Choosing penetration over expansion at the cost of marginal penetration has been the advice of some wound ballistics experts like Dr. Fackler. This is why hollowpoints were forsaken in .38 Special in favor of wadcutters. What's the right choice? Well, Paul Harrel would say, "you be the judge."
A) You could have just quoted Dr. Fackler in the first place instead of putting up that picture of Michael Platt and saved all this trouble.
B) As I said, back before hollowpoints, round nose bullets gave us all the penetration we could get. This was not considered effective for purposes of law enforcement officers. Therefore, hollowpoint pistol bullets were developed. What you are saying is that in some cases, hollowpoints are less effective than the traditional RN bullets. There may be some anecdotes to support this (Michael Platt), but I find it difficult to believe this is the general rule.
C) In particular, you seem to be saying that hollowpoints are less effective than round nose bullets in 380 ACP. How do you propose to support this? You have a lot of figures about penetration and expansion in ballistic gelatin. How do you connect those up to actual effect? By saying they do not give the penetration Dr. Fackler recommends? It appears to me that you are arguing that 380 HPs have been around for at least 40 years, perform worse than the FMJ rounds they supplanted, and no one has really noticed?
D) You say "This is why hollowpoints were forsaken in .38 Special in favor of wadcutters. What's the right choice? Well, Paul Harrel would say, 'you be the judge.'" I am glad Paul Harrell (?) will let me be the judge, because I find it very difficult to wrap my head around the idea that 38 wadcutters (mid-range or what, BTW?) are more effective the the 38 Special +P 158 grain LSWCHP (lead semi-wadcutter hollow point). You know - the FBI Load.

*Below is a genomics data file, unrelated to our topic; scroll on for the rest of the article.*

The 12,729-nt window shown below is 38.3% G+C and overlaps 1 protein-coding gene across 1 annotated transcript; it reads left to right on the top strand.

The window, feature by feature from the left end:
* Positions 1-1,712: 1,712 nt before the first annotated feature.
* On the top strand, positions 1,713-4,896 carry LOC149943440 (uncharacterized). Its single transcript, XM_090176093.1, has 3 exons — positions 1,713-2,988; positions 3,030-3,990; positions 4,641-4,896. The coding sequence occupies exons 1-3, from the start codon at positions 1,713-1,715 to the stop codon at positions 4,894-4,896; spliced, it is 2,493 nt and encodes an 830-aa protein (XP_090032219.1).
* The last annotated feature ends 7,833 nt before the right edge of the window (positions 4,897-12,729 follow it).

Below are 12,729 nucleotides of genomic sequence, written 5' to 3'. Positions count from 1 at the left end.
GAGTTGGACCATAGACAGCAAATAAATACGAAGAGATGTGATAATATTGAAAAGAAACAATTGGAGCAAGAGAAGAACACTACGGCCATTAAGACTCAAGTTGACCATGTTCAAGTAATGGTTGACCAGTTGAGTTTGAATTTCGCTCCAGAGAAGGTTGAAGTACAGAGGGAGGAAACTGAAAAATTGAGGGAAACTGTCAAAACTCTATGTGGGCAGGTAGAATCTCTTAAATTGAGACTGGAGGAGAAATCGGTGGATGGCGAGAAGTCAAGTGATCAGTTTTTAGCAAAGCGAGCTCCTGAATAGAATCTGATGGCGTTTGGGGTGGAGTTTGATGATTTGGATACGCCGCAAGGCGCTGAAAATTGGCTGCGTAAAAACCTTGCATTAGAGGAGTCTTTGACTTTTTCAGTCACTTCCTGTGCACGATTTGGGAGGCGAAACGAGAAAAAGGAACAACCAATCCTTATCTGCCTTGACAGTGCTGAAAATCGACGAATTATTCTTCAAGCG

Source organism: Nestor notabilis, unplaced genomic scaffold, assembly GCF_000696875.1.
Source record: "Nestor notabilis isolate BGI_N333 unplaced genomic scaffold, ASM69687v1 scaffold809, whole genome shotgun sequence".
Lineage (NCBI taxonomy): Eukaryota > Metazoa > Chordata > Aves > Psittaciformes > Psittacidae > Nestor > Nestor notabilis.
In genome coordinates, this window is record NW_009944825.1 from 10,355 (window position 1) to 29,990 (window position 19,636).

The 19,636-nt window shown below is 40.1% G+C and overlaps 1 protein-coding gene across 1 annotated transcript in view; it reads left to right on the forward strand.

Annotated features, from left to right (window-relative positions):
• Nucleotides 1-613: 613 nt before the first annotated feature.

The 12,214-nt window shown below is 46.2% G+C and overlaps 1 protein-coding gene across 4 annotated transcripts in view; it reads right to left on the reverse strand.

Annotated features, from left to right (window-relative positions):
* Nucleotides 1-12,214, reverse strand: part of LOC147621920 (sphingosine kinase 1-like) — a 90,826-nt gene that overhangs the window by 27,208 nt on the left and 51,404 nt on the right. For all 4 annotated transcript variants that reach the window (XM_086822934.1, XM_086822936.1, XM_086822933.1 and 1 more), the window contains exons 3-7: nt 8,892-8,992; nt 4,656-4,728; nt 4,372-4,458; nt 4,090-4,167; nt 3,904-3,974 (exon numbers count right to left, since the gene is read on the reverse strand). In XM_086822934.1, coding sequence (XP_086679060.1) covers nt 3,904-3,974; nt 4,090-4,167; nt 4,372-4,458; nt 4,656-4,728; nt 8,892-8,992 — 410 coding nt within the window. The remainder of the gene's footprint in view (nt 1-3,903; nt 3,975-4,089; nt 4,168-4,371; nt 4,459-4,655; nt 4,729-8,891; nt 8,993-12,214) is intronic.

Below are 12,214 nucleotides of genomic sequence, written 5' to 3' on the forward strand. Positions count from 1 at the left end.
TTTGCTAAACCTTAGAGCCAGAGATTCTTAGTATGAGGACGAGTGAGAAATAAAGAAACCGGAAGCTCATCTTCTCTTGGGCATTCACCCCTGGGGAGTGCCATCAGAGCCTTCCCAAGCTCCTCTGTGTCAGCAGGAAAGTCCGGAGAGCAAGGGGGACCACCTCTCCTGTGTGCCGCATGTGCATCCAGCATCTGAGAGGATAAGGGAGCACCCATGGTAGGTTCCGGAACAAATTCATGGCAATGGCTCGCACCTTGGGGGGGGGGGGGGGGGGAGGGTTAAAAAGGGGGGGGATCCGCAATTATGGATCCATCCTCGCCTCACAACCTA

As I may have already said in this thread, discussions about stopping power in pistols generate far more heat than light. There are people who have high regard for Dr., Fackler, for instance, and people who do not. Personally, I think some things can be regarded as established simply by what law enforcement has done in the past 45 years - namely, the adoption of hollow points and the advantages of at least some expansion at the expense of the penetration we used to get from traditional bullets.
I will probably regret continuing this discussion, and I thank you for your continued civility, labnoti. But this debate is out of my wheelhouse. I am a gun collector, not an "operator".
Plus lots of practice to achieve it if necessary. My pic below is slow fire, but you have to start somewhere and speed up from there.
I have like 9 .380's. Colt 1908, Walther PPK, Sig 238, Browning BDA, I have had 3 of the Browning BDA's one of my favorite pistols of all times, CZ-83 and another CZ-82 in 9x18, Swedish Pistol m/1907 in 9 Browning Long and .380. Smith & Wesson EZ .380. A P-64 in 9X18 and a Walther PP Super in 9 x18 Ultra. I carry the little Sig 238 as my EDC just because it is so small, stainless, light and it is a locked breech pistol, single action with a NICE trigger and Huge sights! Not an expert but have been shooting and reloading .380's since like 1982! I carry the 102gr Golden Sabres and Winchester .380 95gr Ranger T-Series. I live in Az. Nobody here wears heavy leather or Denim jackets. I know the Golden Sabres 102gr and Winchester .380 95gr Ranger will expand some. You can catch the Golden Sabres on sale at Midwayusa from time to time for reloading.
I know my Sig is plenty accurate! 7 yrds.
Remington 102gr Golden Sabre's Shot into a gallon jug of water.
4 grs Unique HP's Browning BDA. Remington Golden Sabres.
4 Gr of WW 231 Hornady 95 STX HP's Browning BDA.
Sig 238 12 yds. .380